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0000017c-60f7-de77-ad7e-f3f739cf0000Arts & More airs Fridays at 7:50 a.m. and 4:20 p.m.Theme music: "Like A Beginner Again" by Dan Barry of Seas of Jupiter

Family invents sport to help kids stay active

Cheryl and Donald Benson playing a net-less version of Eclipse Ball at their home in Newaygo County
Rebecca Thiele, WMUK

“We think everybody should be able to be active, whether they’re athletically inclined or not. Cause when you’re having fun, you jump at it,” says Donald Benson, co-creator of Eclipse Ball.

Eclipse Ball is kind of like playing tennis with a volleyball net and a ball the size of a small cantaloupe. The first team to reach 21 points wins in a traditional game. Only the serving team can score points and bouncing the ball is no problem. In fact, it can help you score.

“I usually stand in-bounds and say you can handle the ball twice consecutively and the ball can bounce the ball twice in-bounds," says Donald. "You can handle the ball three times out of bounds and the ball can bounce three times out of bounds.”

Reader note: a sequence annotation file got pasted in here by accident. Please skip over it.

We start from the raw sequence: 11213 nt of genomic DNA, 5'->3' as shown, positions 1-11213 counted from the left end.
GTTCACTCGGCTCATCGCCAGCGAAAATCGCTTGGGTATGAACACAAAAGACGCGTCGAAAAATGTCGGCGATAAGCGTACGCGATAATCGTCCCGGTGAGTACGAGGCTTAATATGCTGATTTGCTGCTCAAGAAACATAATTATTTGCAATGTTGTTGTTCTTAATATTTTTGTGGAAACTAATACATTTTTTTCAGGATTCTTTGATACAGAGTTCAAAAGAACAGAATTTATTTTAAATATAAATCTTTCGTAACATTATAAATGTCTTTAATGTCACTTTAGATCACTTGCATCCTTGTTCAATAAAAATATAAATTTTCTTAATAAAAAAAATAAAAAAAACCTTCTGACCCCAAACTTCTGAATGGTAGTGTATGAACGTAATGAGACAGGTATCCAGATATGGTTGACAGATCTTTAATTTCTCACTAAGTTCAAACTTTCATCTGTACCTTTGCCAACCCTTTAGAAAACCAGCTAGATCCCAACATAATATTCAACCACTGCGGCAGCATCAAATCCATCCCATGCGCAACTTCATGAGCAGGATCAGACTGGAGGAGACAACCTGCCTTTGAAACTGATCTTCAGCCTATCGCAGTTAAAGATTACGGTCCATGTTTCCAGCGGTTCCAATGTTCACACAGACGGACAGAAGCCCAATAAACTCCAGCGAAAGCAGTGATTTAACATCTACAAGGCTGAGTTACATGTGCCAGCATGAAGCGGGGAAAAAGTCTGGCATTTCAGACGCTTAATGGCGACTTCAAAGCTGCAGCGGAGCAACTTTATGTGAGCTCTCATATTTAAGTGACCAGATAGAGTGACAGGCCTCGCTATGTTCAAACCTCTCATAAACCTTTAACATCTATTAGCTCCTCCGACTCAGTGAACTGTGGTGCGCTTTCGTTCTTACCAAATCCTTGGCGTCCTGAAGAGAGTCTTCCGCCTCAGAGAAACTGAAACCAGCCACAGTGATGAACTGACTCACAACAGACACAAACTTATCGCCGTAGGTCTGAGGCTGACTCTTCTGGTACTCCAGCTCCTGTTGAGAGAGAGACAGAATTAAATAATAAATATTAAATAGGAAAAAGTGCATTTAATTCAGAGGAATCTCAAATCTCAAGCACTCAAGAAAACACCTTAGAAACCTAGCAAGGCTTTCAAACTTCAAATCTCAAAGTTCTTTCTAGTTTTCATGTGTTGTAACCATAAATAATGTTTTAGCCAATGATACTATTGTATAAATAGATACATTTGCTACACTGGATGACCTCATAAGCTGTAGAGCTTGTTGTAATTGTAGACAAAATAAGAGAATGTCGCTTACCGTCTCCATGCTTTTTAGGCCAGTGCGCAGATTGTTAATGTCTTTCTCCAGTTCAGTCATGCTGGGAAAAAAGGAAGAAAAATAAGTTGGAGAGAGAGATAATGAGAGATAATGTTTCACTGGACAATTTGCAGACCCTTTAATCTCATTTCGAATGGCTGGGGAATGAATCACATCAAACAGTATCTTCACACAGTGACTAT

Donald and Cheryl Benson live in Newaygo County, about 40 miles north of Grand Rapids. Donald says the county only has 10 stop lights and until their son was 16, they didn’t have electricity. So for fun, the kids would invite the neighbors over to play sports. But Donald says he noticed his kids were getting really discouraged every time they just missed the ball or lost a game.

“I didn’t like the feeling when you play volleyball and you’re the third person to hit the ball and it goes into the net," he says. "I didn’t like the psychological let down for myself and couldn’t stand to see my kids feel that way. So I said, ‘I don’t care how many times you hit the ball over there, just get it over the net.’ And they go, ‘Oh, ok Dad!’ So then they started passing it around with their friends and getting the perfect shot.”

Just like any sport, there are still winners and losers in Eclipse Ball. But the Bensons idea was to have more volleys between players before someone scores a point, so everyone can feel like they’re part of the game.

The ball itself is bigger so it’s easier to see. It’s mostly white, with a large black spot on one side—which is what gives the eclipse ball its name. The Bensons invented the game more than 35 years ago, and since then have made seven other games like it. Cheryl Benson says a lot of schools have bought Eclipse Ball for their gym classes.

“And every once in a while we’ll just run into somebody in a store or whatever," she says. "And they’ll say ‘You invented eclipse ball? I just thought that was something my P.E. teacher made up.’”

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